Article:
Popular Chagas Disease News and Current Events

Popular Chagas Disease News and Current Events, Chagas Disease News Articles.
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UTEP team advances in developing vaccine for cutaneous leishmaniasis
A research team at The University of Texas at El Paso is one step closer to developing an effective human vaccine for cutaneous leishmaniasis. During the team's more than four years of research at UTEP's Border Biomedical Research Center, they discovered a vaccine formulation that resulted in a 96 percent decrease in the lesions caused by the illness and showed an 86 percent protection rate from the disease in mice. (2017-11-15)

New safety data for the most commonly used drug to treat Chagas disease
The frequency of adverse reactions to benznidazole is high when treating chronic Chagas patients, although they were mostly mild effects, according to a study led by ISGlobal, in collaboration with the Hospital Clinic of Barcelona. The results point to the need of finding drug combinations or dosages in order to maintain efficacy but decrease its toxicity. (2018-02-20)

Seroprevalence and disease burden of chagas disease in south Texas
A paper published in PLOS Neglected Diseases led by researchers at the National School of Tropical Medicine at Baylor College of Medicine suggests that the disease burden in southern Texas is much higher than previously thought. Considering up to 30 percent of people infected with Trypanosoma cruzi can develop fatal cardiomyopathy, this study's findings carry important implications to the health of the population of south Texas. (2016-11-10)

Discovering potential therapeutic protein inhibitors for Chagas disease
Scientists at Tokyo Institute of Technology (Tokyo Tech), Nagasaki University have identified four potential protein inhibitors and unlocked drug discovery strategies for the treatment of Chagas disease by using advanced three-dimensional computer simulation by supercomputer TSUBAME in combination with in vitro experiments and X-ray crystallography. Through this (2017-09-26)

Study describes enzyme's key role in immune response to Chagas disease parasite
A study shows that the expression of PI3Kγ protein increases during infection by T. cruzi, an essential response in avoiding excessive inflammation and controlling parasitemia. Heart tissue analyses involving human patients who developed cardiopathy in the disease's chronic stage also provided results. The next challenge is to devise treatment for Chagas using molecules capable of modulating the cellular signaling pathway mediated by PI3Kγ. (2018-07-13)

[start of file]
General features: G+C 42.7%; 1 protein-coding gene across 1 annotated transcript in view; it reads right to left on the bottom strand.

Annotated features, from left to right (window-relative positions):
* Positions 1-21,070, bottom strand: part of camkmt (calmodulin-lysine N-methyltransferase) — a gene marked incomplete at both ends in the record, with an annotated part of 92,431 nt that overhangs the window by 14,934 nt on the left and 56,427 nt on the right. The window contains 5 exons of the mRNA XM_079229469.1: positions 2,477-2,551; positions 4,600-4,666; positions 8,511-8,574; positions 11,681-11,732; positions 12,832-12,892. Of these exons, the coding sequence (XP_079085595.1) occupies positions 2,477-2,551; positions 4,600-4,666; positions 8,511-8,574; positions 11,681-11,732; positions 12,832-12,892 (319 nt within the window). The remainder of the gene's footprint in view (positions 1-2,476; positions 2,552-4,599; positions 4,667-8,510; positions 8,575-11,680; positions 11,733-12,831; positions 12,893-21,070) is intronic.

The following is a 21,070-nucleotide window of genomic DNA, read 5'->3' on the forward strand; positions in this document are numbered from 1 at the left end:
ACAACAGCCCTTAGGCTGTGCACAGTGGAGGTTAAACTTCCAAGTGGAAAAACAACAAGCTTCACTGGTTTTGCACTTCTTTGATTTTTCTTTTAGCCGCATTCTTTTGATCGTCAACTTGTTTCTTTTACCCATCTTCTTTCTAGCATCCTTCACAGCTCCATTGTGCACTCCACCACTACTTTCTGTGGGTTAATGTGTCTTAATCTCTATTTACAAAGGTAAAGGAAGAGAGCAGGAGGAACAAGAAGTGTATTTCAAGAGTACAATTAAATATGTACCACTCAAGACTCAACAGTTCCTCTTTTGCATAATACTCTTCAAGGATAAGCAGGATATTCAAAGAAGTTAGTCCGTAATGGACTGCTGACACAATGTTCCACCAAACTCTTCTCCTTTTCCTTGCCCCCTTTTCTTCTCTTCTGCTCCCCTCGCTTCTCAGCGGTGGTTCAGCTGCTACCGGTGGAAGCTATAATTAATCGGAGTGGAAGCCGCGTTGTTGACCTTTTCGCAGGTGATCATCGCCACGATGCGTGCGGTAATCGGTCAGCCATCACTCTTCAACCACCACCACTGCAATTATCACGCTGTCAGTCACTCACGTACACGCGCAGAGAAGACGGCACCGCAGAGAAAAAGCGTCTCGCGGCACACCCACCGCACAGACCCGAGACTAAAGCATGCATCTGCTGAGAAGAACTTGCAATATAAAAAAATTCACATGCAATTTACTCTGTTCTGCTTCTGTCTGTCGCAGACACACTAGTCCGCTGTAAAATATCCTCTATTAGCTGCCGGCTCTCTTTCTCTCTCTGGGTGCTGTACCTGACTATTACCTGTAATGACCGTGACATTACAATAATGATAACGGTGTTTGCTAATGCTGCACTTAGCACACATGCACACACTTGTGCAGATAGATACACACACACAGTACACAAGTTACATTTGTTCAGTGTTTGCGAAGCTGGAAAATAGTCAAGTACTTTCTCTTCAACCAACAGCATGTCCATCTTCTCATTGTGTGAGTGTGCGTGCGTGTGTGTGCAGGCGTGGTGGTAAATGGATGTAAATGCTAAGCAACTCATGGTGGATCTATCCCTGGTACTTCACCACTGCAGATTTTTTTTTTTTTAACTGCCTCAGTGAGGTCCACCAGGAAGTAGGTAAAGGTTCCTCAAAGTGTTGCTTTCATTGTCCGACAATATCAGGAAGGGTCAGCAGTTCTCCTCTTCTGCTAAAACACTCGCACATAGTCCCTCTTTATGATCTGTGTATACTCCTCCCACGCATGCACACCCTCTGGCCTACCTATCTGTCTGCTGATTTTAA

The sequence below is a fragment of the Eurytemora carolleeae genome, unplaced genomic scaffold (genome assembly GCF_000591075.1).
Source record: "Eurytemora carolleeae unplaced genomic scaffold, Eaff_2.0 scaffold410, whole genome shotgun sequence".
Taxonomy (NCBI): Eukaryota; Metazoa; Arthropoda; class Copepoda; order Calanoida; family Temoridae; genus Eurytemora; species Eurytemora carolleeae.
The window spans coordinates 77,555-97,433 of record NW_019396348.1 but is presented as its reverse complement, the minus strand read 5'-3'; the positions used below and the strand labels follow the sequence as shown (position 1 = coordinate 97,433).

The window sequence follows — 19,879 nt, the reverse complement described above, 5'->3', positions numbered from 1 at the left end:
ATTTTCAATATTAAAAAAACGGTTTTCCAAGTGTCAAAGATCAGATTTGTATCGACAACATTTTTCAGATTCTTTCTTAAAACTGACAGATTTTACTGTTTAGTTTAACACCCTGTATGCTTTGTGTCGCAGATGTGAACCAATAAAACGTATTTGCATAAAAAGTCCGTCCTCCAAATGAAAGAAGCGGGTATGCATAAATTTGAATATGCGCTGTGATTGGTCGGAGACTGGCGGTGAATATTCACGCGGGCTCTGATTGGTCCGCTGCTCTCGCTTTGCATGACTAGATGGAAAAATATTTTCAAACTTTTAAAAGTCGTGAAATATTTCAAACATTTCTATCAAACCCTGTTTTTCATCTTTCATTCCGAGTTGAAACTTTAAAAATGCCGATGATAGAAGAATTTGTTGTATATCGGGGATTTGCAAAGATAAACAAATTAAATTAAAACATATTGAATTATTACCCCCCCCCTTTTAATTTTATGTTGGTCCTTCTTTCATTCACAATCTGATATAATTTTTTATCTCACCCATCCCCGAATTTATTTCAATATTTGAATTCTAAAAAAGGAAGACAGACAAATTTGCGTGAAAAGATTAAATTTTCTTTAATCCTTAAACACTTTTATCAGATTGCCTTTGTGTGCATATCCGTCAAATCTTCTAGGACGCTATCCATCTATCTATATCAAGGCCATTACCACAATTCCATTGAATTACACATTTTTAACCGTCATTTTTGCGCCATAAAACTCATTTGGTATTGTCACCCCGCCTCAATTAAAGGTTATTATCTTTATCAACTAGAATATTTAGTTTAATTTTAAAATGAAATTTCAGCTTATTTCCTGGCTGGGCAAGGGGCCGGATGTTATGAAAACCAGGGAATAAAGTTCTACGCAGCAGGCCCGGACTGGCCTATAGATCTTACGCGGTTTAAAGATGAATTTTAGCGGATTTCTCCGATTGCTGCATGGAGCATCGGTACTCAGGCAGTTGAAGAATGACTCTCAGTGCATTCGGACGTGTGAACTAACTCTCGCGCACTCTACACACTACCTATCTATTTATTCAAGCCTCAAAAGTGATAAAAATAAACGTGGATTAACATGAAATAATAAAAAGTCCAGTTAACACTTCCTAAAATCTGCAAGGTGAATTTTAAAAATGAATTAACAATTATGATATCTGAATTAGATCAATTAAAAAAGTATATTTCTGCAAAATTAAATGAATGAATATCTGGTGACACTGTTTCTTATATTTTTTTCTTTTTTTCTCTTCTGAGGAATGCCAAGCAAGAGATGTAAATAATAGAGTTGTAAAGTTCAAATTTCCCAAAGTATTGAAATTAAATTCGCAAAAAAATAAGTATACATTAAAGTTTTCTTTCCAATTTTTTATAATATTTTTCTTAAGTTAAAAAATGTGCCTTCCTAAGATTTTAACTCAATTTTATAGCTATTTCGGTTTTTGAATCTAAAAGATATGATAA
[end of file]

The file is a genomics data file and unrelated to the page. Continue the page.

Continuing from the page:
New enzyme-mapping advance could help drug development
Scientists at MIT and the University of São Paulo in Brazil have identified the structure of an enzyme that could be a good target for drugs combatting three diseases common in the developing world. (2016-08-15)

Biomarkers may predict Zika-related birth defects
The highest risk of birth defects is from Zika virus infection during the first and second trimester. A prenatal test has the potential to relieve the concerns of many expectant mothers (2018-11-02)

Mobile device by UCLA makes the detection of parasitic infections faster and more sensitive
Researchers at the UCLA Henry Samueli School of Engineering have developed an inexpensive and portable platform that can rapidly detect motile parasites in bodily fluids automatically. Using their platform, more than 3 mL of a bodily fluid sample can be imaged and analyzed within 20 min, providing a throughput that is orders of magnitude better than traditional optical microscopy-based examination. (2018-12-13)

New center to study deadly microbial pathogens
The Keck Center for Functional, Structural, and Chemical Genomics of Microbial Pathogens will unite 20 UW faculty to exploit the full medical potential of existing and forthcoming microbial genome sequences. In addition, the Keck Center will attract new faculty in the areas of mass spectrometry, crystallography, and proteomics. In the United States, the rate of deaths caused by infectious disease has grown from 36 per 100,000 in 1981 to at least 63 per 100,000. (2002-03-06)

OneWorld Health licenses compounds from Yale, U of Washington to treat major parasitic diseases
The Institute for OneWorld Health has licensed highly potent azole compounds from Yale and the University of Washington that could result in new medicines for parasitic diseases, initially for Chagas, in the developing world, and new antifungals for the developed world. The compounds broaden OneWorld Health's product portfolio for Chagas disease, which afflicts up to 18 million people in Latin America, and at least 50,000 to 100,000 in the U.S. The license also creates a unique dual market opportunity. (2003-07-08)